This our 5th reader submission article. As you know, we are searching for a new staff writer or two. Over the next few days, I will be posting submissions of writers I am considering. Please take a look at the work and let them know what you think in the comments. What you guys think matters to me because these people will be writing for AA. This is your chance to weigh in so please do so.
Submissions are currently closed. I am still sorting through them. If we don’t find what we are looking for we may reopen submissions so keep an eye out.
Thanks to all who have already submitted. I really appreciate your work. We have gotten a lot of great stuff and it is very competitive. More submission posts are forthcoming.
This article is by Robert Beames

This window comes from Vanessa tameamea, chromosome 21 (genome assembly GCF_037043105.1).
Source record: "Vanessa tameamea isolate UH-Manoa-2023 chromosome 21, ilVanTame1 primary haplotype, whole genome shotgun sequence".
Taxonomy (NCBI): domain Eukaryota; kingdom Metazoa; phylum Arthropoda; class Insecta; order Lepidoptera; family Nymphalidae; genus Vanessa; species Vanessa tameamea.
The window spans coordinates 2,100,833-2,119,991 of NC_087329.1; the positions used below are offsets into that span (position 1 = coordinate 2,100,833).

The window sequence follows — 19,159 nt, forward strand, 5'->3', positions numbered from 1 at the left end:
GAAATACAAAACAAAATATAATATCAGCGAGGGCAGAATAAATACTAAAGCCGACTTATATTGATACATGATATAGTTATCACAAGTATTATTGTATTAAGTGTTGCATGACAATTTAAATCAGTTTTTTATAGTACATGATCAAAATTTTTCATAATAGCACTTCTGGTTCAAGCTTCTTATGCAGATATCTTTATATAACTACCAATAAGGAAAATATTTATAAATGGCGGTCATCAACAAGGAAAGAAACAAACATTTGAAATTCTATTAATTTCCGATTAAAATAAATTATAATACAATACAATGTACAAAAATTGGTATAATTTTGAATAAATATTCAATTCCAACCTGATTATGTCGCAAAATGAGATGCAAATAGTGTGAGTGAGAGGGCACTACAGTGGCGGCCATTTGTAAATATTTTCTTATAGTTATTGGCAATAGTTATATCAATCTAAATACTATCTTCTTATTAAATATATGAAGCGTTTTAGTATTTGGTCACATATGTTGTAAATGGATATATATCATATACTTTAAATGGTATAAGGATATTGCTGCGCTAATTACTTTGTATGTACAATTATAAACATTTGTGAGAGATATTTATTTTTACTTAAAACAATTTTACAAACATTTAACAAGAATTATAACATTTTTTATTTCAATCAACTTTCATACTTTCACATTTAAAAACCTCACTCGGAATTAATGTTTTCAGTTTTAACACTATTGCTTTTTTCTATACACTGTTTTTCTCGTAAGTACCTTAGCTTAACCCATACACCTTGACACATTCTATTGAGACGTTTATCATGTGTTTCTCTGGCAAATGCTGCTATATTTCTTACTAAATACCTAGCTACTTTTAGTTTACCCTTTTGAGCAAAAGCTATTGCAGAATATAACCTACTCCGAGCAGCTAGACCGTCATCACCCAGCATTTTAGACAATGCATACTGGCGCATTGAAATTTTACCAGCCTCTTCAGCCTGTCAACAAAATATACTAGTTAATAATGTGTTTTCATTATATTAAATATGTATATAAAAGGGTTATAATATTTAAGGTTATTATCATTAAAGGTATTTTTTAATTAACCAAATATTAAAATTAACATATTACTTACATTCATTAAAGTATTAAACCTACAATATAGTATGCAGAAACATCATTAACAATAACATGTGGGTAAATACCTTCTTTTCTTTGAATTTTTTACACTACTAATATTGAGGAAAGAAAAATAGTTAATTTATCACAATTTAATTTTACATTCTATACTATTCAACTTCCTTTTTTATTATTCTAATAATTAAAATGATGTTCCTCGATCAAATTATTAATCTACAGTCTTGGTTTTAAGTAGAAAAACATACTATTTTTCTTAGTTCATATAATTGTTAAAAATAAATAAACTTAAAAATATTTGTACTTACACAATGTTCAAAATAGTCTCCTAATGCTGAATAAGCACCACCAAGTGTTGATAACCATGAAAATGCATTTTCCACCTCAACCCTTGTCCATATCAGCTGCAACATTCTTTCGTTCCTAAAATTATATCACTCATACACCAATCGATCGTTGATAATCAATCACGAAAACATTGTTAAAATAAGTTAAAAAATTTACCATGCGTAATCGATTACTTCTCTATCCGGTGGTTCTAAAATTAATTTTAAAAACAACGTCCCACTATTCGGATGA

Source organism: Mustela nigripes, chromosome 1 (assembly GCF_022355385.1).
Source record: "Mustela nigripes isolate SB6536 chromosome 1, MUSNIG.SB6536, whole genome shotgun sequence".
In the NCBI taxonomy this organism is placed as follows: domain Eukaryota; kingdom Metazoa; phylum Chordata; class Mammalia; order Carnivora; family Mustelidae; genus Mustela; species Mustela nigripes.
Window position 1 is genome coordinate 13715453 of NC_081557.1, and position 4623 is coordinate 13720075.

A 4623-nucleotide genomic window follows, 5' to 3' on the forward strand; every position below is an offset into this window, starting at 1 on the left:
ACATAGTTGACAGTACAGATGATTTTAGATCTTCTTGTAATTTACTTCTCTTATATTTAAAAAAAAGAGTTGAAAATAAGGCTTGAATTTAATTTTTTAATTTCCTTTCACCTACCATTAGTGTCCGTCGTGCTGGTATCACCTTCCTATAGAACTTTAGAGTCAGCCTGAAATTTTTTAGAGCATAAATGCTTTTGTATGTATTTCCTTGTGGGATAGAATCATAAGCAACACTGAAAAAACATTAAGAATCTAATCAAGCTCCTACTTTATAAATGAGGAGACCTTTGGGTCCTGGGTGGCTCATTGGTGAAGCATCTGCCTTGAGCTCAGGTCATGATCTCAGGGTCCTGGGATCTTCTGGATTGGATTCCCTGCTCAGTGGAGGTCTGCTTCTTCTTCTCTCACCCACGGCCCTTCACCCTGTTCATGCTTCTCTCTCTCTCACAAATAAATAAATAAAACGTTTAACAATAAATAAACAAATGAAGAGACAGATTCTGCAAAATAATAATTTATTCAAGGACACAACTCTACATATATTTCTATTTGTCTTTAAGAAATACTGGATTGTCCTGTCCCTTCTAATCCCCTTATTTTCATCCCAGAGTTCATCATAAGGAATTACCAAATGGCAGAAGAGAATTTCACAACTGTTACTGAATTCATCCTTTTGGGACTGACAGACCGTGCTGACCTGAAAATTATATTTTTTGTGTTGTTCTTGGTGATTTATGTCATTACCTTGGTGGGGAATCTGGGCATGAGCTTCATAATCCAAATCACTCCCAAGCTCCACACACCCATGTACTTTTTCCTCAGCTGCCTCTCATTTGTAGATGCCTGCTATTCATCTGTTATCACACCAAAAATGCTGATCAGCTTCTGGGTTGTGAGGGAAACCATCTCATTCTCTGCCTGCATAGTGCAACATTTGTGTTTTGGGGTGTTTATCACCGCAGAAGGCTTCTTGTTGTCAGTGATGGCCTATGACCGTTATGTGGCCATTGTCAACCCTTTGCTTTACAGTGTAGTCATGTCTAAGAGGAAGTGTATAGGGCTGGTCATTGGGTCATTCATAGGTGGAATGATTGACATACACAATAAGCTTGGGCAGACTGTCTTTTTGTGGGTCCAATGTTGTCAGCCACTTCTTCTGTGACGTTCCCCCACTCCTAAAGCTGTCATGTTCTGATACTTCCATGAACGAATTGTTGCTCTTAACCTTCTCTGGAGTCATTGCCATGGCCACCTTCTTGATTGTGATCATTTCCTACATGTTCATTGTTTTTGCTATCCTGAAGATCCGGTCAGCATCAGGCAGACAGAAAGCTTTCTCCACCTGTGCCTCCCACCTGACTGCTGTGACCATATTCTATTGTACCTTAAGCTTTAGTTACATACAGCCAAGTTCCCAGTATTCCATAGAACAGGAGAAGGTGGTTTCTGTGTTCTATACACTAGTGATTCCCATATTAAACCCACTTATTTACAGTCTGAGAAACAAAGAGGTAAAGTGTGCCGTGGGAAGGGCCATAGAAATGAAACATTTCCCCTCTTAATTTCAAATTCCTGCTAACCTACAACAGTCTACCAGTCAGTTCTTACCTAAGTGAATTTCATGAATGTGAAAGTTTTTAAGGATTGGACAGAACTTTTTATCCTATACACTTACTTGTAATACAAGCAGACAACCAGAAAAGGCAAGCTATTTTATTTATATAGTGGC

After the nationally publicized interview with ESPN, there was talk around the office that the “misquoted” Chiefs receiver was on his way out. In spite of the media’s efforts to magnify the issue into a sensational off-season story, many Chiefs fans knew that Bowe was not in the same boat which carried the overrated Larry Johnson down the river. Most of us had the feeling that it would all be shortly forgotten, at least, when the pads came on, and there was actually football to talk about again. Now, it seems the storm has already blown over.
And yet, this recent story – which supposedly put Bowe in the crosshairs of every opposing defensive player this year for breaking an unwritten players’ code – is just another example of a prevalent tendency we have to quickly turn on him. After becoming only the fourth wide receiver ever taken by the Chiefs in the first round, and after accumulating more receptions (156), as well as more receiving yards (2,017), than any other Chief in his first two seasons, why are most of us so quick to jump on the broken-down, band wagon of haters lodged on top of his back?
More after the jump.